Susannah Black Roberts: I think that’s actually the bit that I remember most clearly from my first reading. That’s the bit that hit me hardest when I read it the first time because I had never read anything else like it, and I love it as well.

    Marianne Wright: So yeah, that’s straight out of George MacDonald. So this idea as, I mean, I won’t repeat it, but yes.

    Peter Mommsen: And of course it’s a deeply, deeply Christian idea actually. So Christianity, the New Testament speaks very much of equality that we’re all one in Christ, members of one body. That in Christ there is no male, no female, no Jew, and Gentile. Jesus though also speaks of some being great in the Kingdom of God. And I guess the catch and the very important catch is that those who are great in the Kingdom of God versus those who are small are not who we think they are.

    Susannah Black Roberts: Yeah, there’s inversion. There’s a way in which sort of playing out your role in a kind of social order in Lewis’ vision can be an echo of that kind of heavenly kingdom. So in marriage, or – he was very much a monarchist – in sort of loyalty to the king at that point in 1943 and later to the queen. But at the same time, there’s no guarantee that the king or the queen is going to be a high ranking person in the kingdom of heaven. And I’m trying to remember, I think Marianne, do you remember there was something in The Great Divorce where there’s a woman who’s very clearly in this vision of heaven.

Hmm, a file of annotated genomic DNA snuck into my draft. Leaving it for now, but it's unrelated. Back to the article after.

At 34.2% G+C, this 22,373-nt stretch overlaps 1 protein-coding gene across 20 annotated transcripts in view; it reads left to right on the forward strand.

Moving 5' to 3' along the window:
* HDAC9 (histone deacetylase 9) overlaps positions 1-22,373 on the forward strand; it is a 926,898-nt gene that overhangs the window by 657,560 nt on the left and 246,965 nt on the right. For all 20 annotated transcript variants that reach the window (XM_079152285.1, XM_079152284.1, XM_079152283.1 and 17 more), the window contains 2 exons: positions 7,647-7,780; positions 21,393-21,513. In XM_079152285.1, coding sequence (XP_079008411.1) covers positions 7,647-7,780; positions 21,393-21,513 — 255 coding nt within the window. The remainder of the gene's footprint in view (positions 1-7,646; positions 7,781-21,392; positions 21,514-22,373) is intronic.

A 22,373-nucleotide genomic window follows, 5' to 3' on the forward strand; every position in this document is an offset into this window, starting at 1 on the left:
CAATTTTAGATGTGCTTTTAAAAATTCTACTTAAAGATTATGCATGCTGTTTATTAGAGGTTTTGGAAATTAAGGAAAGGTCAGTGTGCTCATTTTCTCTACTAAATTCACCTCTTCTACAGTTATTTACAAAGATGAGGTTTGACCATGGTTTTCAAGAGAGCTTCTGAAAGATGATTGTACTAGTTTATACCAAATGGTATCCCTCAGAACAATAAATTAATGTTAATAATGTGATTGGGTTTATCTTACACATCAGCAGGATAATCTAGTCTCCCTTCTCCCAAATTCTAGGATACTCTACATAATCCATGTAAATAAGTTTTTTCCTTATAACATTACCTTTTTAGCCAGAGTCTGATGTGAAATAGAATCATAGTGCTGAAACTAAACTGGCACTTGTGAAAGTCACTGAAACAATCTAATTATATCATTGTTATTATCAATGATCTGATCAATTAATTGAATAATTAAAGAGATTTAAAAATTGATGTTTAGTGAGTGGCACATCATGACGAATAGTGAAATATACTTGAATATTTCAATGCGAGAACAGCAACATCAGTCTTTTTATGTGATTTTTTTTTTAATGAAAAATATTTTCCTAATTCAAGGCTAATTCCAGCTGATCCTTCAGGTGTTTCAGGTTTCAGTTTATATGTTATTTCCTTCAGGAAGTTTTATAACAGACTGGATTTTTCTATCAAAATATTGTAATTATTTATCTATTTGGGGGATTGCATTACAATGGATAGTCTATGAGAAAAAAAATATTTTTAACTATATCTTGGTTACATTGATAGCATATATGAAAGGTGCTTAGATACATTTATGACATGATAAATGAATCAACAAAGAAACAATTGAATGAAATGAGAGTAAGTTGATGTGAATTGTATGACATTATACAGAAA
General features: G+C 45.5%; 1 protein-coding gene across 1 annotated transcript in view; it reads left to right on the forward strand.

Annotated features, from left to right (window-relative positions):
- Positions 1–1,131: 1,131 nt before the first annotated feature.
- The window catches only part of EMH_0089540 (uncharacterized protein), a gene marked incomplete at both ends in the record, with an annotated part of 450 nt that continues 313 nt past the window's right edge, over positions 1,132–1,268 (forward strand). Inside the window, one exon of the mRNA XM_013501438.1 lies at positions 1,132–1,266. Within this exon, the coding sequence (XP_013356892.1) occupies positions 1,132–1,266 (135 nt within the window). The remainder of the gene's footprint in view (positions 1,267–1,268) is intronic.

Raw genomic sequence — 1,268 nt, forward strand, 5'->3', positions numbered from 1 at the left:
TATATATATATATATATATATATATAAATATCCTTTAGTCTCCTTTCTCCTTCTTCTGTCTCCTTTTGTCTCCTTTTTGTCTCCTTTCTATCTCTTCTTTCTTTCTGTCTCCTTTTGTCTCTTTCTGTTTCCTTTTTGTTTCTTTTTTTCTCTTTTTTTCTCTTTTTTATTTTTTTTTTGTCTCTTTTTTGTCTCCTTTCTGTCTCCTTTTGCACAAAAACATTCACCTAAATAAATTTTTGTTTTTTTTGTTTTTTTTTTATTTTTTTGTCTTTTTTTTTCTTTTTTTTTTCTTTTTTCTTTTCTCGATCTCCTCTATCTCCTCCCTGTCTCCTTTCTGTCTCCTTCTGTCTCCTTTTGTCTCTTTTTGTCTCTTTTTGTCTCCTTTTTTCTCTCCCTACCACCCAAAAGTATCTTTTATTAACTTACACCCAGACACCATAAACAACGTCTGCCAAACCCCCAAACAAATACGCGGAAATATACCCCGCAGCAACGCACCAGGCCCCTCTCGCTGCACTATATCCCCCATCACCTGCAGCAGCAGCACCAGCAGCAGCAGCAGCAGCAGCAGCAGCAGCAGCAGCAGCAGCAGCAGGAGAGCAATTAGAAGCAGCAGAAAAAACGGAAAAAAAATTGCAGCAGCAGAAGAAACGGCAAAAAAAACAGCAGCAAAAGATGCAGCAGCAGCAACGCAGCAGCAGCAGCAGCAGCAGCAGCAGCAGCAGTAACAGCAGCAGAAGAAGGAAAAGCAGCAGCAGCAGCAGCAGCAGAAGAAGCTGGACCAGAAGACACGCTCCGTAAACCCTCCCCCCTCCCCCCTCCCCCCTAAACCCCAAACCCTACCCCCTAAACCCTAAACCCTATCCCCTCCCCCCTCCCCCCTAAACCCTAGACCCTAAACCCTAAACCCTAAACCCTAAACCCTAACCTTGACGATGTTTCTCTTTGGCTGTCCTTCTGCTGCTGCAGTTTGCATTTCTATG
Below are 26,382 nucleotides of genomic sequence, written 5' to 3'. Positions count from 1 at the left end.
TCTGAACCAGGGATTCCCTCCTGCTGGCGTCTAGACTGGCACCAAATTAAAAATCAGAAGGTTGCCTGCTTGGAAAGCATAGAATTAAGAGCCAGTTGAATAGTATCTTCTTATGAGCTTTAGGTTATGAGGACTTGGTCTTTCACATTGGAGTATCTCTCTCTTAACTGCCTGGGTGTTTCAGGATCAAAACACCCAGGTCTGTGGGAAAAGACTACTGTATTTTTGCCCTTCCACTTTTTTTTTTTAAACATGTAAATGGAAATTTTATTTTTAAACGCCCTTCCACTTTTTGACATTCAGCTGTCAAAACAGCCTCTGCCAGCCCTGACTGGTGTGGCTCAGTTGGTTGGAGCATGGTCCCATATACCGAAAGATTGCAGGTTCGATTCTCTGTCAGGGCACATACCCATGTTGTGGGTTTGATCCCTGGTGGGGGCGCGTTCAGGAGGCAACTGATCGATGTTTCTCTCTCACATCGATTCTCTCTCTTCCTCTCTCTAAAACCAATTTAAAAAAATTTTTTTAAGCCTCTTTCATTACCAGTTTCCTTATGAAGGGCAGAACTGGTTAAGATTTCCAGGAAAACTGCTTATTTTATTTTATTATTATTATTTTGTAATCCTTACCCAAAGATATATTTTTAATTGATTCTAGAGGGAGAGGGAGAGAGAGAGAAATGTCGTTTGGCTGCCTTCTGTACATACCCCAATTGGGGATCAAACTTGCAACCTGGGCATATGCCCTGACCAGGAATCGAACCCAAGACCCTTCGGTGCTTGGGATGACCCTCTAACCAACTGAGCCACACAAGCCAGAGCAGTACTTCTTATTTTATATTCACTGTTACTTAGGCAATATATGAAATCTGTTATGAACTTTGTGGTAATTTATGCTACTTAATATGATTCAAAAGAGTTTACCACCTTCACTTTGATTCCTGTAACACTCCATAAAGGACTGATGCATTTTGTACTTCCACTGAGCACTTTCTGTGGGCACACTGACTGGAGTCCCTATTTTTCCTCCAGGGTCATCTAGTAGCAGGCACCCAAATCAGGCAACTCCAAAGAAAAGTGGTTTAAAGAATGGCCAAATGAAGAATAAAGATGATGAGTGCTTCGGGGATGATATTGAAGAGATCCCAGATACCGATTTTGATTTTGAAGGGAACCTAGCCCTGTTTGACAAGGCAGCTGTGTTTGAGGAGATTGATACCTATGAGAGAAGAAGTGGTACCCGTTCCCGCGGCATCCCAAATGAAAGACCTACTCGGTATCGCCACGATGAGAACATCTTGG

Marianne Wright: So I forget the name, but there’s this beautiful scene where this great lady is approaching and she’s just splendid beyond description, and she turns out to have been a humble woman from East London who took care of all the neighborhood cats and people. And that she’s one of the greatest queens in heaven.

    Susannah Black Roberts: And this is, to a certain degree, biblical. There’s the line, “Stars differ from one another in glory.” There’s rank among the angels, and there’s rank among, to a certain degree, at least degrees of holiness or degrees of ability to reflect God’s glory in heaven. And who knows how that works. It certainly does not reflect the social order here, but there’s also kind of love of a fairly trad social order that Lewis does have, and that is a kind of tension that I think he recognizes and that Christians have always recognized. You can love, have a kind of suspicion as well as love for a social order here. It’s never the final word, but it can sort of reflect the final word if you do right.